Photo Credit: Marc Israel Sellem / POOL
Prime Minister Benjamin Netanyahu leads a cabinet meeting, March 12, 2023.

The Haaretz wannabe online newspaper Times of Israel crescendoed the fight against “regime revolution” Sunday morning with an article relying largely on a tweet by one Noga Tarnopolsky, who calls herself an Israel and Palestine reporter and has been featured on the Daily Beast and the New York Times. Tarnopolsky tweeted: “255 US Jewish business leaders, with billions of dollars in Israel, warn Netanyahu they will halt Israel investments if he pursues his régime change plan. Among them: Gene Ludwig, Jeff Feig, Tom Glocer, former Treasury Undersecretary Jeffrey Goldstein.”


Alas, despite several requests from her followers, Tarnopolsky did not reveal the names of the other 251 Jewish investors who, essentially threatened the prime minister of Israel with BDS action, should he not succumb to their demands. Perhaps this was because many of the states where Jewish investors reside have laws against BDS targeting Israel.

After introducing themselves as Israel supporters who are “doing meaningful business with Israel,” and have been the Jewish state’s ambassadors of goodwill, the four identified men and their illusive 251 associates lay down their unambiguous threat, should Netanyahu not suspend at once his government’s judicial reform legislation:

Jewish businessmen’s BDS threat to Netanyahu. / Screenshot

If that’s not a threat of divestment, the “D” in BDS, I don’t know what is.

The Times of Israel presents all of the above, but skips the part about this being a ransom note, and offers this explanation instead: “Netanyahu’s government has pushed ahead with plans to pass legislation that will sharply curtail the judiciary’s ability to act as a check on government power. The proposed changes have sparked massive protests, and warnings that investors jittery over the tumult will stop infusing money into Israel’s economy.”

Let’s unpack: the proposed judicial reform is an attempt to curtail the complete control of the judiciary, unelected as it is, over every facet of Israeli society: the high court has intervened directly in the appointment of the Knesset Speaker, a law establishing contracts for natural gas exploitation, a practice that disregards the text of commercial contracts in favor of judicial interpretation, compelling the IDF Chief of Staff to reverse a decision on appointing a general, eliminating whole communities based on unproven documentation, annulling ministerial appointments – if there’s an area of Israeli life that hasn’t been taken over by the court at one time or another, please tell me so I could move there.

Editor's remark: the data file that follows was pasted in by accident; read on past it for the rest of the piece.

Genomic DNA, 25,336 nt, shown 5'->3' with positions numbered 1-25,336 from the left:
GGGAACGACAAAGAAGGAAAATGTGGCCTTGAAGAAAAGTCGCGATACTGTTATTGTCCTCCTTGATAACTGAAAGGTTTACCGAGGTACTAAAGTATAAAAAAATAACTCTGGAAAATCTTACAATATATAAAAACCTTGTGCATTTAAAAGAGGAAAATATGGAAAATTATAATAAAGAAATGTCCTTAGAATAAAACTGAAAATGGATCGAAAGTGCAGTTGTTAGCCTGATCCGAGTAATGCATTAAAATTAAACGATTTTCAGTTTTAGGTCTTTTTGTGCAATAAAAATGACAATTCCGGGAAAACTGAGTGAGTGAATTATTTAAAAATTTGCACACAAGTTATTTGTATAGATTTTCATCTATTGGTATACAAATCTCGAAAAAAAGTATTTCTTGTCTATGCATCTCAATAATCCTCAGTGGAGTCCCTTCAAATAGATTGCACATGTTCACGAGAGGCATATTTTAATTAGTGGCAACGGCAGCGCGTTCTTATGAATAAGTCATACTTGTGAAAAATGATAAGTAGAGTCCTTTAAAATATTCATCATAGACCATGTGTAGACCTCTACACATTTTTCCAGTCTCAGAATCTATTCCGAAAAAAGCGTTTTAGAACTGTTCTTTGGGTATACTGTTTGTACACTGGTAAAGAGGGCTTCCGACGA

As to the part about jittery investors who are frightened by the tumult: Max Raskin wrote in the Wall Street Journal on Sunday (Moody’s Takes Sides in Israeli Politics): “This could be another case in which Moody’s is skating to where the puck is, not where it’s going to be. But in its report, the company almost seems to be making a self-fulfilling prophecy: Moody’s says it may need to downgrade Israel’s credit because of potential capital outflow, but one of the reasons economists and entrepreneurs oppose the reforms is that the country may lose its credit rating. In other words, Moody’s is taking a political side.”

Raskin offers many more wise observations, I heartily recommend reading the whole thing, but, you know, this is my article…

The four known Jewish gentlemen and the 251 others conclude their threatening note with this paragraph:

Jewish businessmen’s BDS threat to Netanyahu – conclusion. / Screenshot

Here’s a question that immediately comes to mind: broad consensus with whom? The opposition has been relentlessly repeating the mantra of no negotiations while the legislation is not suspended at once. The new legislation offers checks and balances galore – but you need to read it to understand. And, finally, how dare you talk about promoting political, social, and economic stability when you aim a gun at the PM’s head?

A word of advice: as the US economy appears to be matching the 2008 slide rate, it might be wise for Jewish American investors to move their money to Israeli banks while they can. You know from experience that after two banks collapse, more are going to follow…


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